Sooo, this horror movie made me feel more weary than thrilled. I guess this is due to me over-focusing on the plot details instead of just soaking in the horror and mystery of it. Rings (2017) being an adaptation of Sadako, I was expecting a lot more scenes that would keep me feeling hyper-alert and bound tight in anticipation, but such were far and few between and altogether not satisfying enough. The reason why I like watching horror movies is due to their ability to keep me focused and hooked onto the sheer morbid sense of being horrified by the entity and the atrocities that it commits. But this movie didn’t really make me feel that. The whole time I was watching, it felt like the movie was holding back, not delivering the story it promised.
There were one or two instances when I felt the chill and the anxiety for the characters but other than that, the movie was rather mild on the horror scale.
The movie was clichéd from the start: Victim #1 dies on a plane after seeing a bunch of flies. I get that flies are signs of decay and link to the idea of the supernatural and how they make us uncomfortable, but this trope has been wayyyy overused. Unless horror movies are an absolute no-no for you, I am sure you would have seen similar scenes of flies buzzing in and out of people’s mouths before they or someone else dies. Nothing new there.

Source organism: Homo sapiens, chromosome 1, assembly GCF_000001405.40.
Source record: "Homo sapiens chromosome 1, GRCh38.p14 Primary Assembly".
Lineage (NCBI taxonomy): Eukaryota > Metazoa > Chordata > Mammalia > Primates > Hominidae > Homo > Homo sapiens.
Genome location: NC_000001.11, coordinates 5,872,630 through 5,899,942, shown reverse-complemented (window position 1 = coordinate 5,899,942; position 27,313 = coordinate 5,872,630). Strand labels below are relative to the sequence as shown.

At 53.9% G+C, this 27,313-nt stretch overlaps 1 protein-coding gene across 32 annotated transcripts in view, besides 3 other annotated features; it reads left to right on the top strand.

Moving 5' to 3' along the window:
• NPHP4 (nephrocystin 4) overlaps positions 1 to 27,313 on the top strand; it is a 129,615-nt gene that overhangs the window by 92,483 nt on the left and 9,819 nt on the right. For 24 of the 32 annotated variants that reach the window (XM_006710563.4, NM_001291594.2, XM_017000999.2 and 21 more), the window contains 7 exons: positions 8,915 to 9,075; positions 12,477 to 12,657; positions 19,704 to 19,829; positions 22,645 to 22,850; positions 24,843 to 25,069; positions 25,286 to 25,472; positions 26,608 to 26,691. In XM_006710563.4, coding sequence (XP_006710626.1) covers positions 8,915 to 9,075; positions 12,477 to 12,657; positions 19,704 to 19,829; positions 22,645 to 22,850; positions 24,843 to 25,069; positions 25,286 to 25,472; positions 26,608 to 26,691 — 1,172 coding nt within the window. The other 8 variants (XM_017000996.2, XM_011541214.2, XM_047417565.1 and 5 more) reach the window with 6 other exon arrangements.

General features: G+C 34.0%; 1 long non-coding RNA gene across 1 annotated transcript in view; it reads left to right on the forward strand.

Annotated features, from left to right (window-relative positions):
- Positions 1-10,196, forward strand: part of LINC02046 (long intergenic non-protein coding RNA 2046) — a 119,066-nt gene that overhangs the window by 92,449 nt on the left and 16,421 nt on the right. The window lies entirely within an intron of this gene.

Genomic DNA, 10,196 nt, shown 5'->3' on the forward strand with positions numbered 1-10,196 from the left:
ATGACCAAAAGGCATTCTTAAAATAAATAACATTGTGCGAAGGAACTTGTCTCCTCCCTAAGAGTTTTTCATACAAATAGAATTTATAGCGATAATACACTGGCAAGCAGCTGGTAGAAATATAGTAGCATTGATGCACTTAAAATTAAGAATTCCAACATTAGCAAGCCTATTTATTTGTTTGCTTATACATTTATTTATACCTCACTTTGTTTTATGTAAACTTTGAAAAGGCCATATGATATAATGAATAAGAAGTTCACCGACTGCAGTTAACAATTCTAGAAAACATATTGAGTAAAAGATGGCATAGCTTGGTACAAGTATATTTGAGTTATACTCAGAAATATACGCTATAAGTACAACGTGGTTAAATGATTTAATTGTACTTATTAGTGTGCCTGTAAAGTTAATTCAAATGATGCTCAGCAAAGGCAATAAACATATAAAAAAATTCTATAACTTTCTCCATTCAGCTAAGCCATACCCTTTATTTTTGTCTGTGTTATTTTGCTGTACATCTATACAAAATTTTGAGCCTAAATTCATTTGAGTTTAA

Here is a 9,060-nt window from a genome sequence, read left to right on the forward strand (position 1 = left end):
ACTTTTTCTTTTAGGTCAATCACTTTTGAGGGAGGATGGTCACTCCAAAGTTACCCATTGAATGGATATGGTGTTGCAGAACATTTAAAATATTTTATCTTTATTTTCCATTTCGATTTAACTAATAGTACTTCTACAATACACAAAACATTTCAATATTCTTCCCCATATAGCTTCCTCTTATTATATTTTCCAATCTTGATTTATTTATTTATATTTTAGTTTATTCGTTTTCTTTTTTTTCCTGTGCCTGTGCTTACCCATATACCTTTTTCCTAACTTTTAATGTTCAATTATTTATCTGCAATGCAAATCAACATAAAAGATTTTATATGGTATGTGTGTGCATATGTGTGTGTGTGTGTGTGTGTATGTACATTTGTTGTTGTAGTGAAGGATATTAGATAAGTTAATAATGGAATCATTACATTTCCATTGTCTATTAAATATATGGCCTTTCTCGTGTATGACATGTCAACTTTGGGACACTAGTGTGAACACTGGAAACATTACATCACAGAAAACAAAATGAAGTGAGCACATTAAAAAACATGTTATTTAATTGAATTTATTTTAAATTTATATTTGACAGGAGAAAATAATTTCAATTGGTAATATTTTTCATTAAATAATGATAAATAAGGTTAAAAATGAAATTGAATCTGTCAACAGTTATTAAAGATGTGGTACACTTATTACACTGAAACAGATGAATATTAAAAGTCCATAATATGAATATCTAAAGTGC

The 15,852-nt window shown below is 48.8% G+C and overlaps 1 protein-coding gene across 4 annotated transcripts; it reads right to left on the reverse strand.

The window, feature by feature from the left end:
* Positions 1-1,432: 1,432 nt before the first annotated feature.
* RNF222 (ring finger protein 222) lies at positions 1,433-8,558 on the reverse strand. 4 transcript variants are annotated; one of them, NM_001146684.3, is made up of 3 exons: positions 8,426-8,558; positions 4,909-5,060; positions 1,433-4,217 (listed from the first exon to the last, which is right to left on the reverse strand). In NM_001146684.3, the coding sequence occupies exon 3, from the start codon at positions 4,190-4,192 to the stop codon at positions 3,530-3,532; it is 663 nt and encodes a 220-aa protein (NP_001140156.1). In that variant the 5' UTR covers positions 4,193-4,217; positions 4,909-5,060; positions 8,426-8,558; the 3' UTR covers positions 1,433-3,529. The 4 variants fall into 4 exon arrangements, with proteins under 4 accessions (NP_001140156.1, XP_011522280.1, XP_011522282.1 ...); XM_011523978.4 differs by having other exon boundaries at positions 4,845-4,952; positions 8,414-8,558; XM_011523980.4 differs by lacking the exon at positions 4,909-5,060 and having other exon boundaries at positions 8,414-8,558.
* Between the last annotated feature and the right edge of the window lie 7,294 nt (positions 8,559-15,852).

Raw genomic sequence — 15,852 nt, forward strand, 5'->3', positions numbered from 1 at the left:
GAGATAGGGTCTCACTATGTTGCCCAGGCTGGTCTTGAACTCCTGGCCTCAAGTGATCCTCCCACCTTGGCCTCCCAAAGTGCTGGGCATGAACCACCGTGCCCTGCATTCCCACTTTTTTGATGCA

As for the plot, it centers around a mystery (of course) but it fails to drop enough hints to keep the viewers on their toes and connecting the dots with each new revelation. For a large part of the movie, the main narrative was less interesting to me than learning the identity of the priest who tortured the mother of child ghost. And this question was too quickly answered… holding the suspense a tad longer would have been great.
A point I did like about this movie is the portrayal of a really brave female lead. The female lead character (Julia) could feel the pain and sufferings of the mistreated child ghost deeply and was not afraid of her, unlike the other characters (including her family and friends). This made me sympathize with the child ghost (Samara) and want to understand her too. However, little does Julia know that she isn’t the chosen one and Samara isn’t all that innocent. Instead, Julia’s courage is manipulated by Samara to cause more people to die. This, I feel, emphasizes greatly on the frighteningly intelligent malevolence of the child ghost and kicks the horror up a notch. But then again, I’m sure to have watched other movies that play along a similar line too, like how things are not what they seem and how human judgment can go horribly wrong. Disney’s Snow White comes to mind.
Overall, the movie wasn’t able to draw me into the story or get me to look over my shoulder whenever I feel like it’s got a little too quiet. It was just me feeling sad for Samara’s mother and wanting to punch the priest, but oh well. Rings was meh and should have thrown in more sound effects and horrifying, impactful visuals just to up the ante a little. If this movie were a Print-to-Screen production, I’d probably have liked the book better.